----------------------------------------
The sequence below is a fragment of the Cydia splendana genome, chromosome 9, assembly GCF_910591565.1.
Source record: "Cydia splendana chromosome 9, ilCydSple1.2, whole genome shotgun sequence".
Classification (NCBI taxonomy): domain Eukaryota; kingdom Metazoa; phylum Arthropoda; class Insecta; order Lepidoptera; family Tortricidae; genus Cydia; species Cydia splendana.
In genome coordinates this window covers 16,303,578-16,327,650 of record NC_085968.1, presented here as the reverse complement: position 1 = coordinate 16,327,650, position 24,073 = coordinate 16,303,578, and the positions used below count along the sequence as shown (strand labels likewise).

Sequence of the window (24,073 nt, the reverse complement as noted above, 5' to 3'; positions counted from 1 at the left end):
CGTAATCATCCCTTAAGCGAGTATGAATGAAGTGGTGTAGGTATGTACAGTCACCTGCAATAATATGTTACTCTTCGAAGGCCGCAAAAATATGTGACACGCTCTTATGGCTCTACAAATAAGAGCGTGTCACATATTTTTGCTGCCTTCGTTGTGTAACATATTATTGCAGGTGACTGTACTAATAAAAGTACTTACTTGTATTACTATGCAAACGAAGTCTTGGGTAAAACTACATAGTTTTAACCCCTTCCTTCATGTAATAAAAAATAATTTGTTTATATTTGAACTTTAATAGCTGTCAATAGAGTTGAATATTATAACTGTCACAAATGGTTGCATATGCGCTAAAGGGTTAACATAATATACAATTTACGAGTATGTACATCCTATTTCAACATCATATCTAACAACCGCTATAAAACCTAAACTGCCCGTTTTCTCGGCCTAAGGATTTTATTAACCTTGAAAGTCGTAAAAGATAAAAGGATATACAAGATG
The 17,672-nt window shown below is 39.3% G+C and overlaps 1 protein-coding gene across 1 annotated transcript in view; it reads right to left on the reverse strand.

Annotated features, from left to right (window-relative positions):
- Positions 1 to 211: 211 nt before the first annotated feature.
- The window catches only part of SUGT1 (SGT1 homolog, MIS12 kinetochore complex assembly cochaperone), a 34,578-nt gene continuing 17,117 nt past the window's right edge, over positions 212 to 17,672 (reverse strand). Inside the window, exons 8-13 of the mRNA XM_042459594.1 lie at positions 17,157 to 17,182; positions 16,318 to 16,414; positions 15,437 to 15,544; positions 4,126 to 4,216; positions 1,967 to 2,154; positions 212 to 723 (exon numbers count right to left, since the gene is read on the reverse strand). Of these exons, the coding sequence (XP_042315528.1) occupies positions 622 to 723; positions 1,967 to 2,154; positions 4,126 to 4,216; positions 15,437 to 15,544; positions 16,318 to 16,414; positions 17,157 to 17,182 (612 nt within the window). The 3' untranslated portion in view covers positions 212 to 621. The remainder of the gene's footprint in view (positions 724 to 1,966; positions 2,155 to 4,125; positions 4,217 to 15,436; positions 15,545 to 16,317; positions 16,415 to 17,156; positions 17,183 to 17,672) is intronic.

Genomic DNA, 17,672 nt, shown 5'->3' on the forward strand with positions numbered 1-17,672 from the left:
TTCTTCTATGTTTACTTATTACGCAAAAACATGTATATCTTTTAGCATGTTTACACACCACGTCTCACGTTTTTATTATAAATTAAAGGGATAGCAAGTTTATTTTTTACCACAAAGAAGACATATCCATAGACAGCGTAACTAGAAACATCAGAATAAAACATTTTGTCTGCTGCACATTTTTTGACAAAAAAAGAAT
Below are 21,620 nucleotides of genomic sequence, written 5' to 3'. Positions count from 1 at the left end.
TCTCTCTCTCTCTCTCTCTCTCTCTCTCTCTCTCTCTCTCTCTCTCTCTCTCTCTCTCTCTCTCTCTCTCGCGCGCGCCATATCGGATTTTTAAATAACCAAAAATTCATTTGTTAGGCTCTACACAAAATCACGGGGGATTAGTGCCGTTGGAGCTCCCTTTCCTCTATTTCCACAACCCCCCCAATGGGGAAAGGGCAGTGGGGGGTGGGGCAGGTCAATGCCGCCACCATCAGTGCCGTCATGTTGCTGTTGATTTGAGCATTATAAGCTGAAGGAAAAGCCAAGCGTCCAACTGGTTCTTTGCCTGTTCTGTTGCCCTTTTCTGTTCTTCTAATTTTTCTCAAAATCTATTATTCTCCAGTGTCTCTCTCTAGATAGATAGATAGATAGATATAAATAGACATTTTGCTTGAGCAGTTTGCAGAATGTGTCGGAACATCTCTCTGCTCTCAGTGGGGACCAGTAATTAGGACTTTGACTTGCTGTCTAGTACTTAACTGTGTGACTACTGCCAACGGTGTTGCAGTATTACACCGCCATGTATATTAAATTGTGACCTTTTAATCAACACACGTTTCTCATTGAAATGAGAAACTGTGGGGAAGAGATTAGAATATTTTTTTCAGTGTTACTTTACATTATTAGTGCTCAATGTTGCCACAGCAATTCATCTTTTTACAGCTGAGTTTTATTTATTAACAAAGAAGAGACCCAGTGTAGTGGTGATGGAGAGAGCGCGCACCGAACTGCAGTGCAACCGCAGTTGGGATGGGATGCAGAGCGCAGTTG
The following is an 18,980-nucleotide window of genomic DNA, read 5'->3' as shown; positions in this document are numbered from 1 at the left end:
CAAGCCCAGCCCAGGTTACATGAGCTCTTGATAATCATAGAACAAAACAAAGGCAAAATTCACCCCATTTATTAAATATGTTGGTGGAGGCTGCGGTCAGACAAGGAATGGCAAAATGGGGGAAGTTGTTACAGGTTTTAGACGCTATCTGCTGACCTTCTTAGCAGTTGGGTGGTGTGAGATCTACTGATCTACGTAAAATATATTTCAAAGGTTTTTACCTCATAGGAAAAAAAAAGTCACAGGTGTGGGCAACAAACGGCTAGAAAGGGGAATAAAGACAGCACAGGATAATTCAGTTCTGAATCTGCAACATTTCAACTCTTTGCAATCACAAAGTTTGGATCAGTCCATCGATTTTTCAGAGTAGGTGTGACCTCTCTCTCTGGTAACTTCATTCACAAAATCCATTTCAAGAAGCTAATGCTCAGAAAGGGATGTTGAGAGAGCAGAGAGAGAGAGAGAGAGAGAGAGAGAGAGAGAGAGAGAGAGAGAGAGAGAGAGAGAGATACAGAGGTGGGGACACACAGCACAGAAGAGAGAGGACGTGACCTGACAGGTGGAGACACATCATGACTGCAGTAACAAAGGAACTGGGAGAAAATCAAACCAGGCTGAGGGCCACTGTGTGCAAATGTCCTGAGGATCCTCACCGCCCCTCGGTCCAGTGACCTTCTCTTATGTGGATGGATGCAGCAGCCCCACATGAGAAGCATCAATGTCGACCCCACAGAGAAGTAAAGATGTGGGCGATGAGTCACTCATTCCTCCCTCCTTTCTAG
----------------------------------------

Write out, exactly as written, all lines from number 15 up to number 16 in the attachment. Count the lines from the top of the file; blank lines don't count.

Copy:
The following is an 18,980-nucleotide window of genomic DNA, read 5'->3' as shown; positions in this document are numbered from 1 at the left end:
CAAGCCCAGCCCAGGTTACATGAGCTCTTGATAATCATAGAACAAAACAAAGGCAAAATTCACCCCATTTATTAAATATGTTGGTGGAGGCTGCGGTCAGACAAGGAATGGCAAAATGGGGGAAGTTGTTACAGGTTTTAGACGCTATCTGCTGACCTTCTTAGCAGTTGGGTGGTGTGAGATCTACTGATCTACGTAAAATATATTTCAAAGGTTTTTACCTCATAGGAAAAAAAAAGTCACAGGTGTGGGCAACAAACGGCTAGAAAGGGGAATAAAGACAGCACAGGATAATTCAGTTCTGAATCTGCAACATTTCAACTCTTTGCAATCACAAAGTTTGGATCAGTCCATCGATTTTTCAGAGTAGGTGTGACCTCTCTCTCTGGTAACTTCATTCACAAAATCCATTTCAAGAAGCTAATGCTCAGAAAGGGATGTTGAGAGAGCAGAGAGAGAGAGAGAGAGAGAGAGAGAGAGAGAGAGAGAGAGAGAGAGAGAGAGAGAGATACAGAGGTGGGGACACACAGCACAGAAGAGAGAGGACGTGACCTGACAGGTGGAGACACATCATGACTGCAGTAACAAAGGAACTGGGAGAAAATCAAACCAGGCTGAGGGCCACTGTGTGCAAATGTCCTGAGGATCCTCACCGCCCCTCGGTCCAGTGACCTTCTCTTATGTGGATGGATGCAGCAGCCCCACATGAGAAGCATCAATGTCGACCCCACAGAGAAGTAAAGATGTGGGCGATGAGTCACTCATTCCTCCCTCCTTTCTAG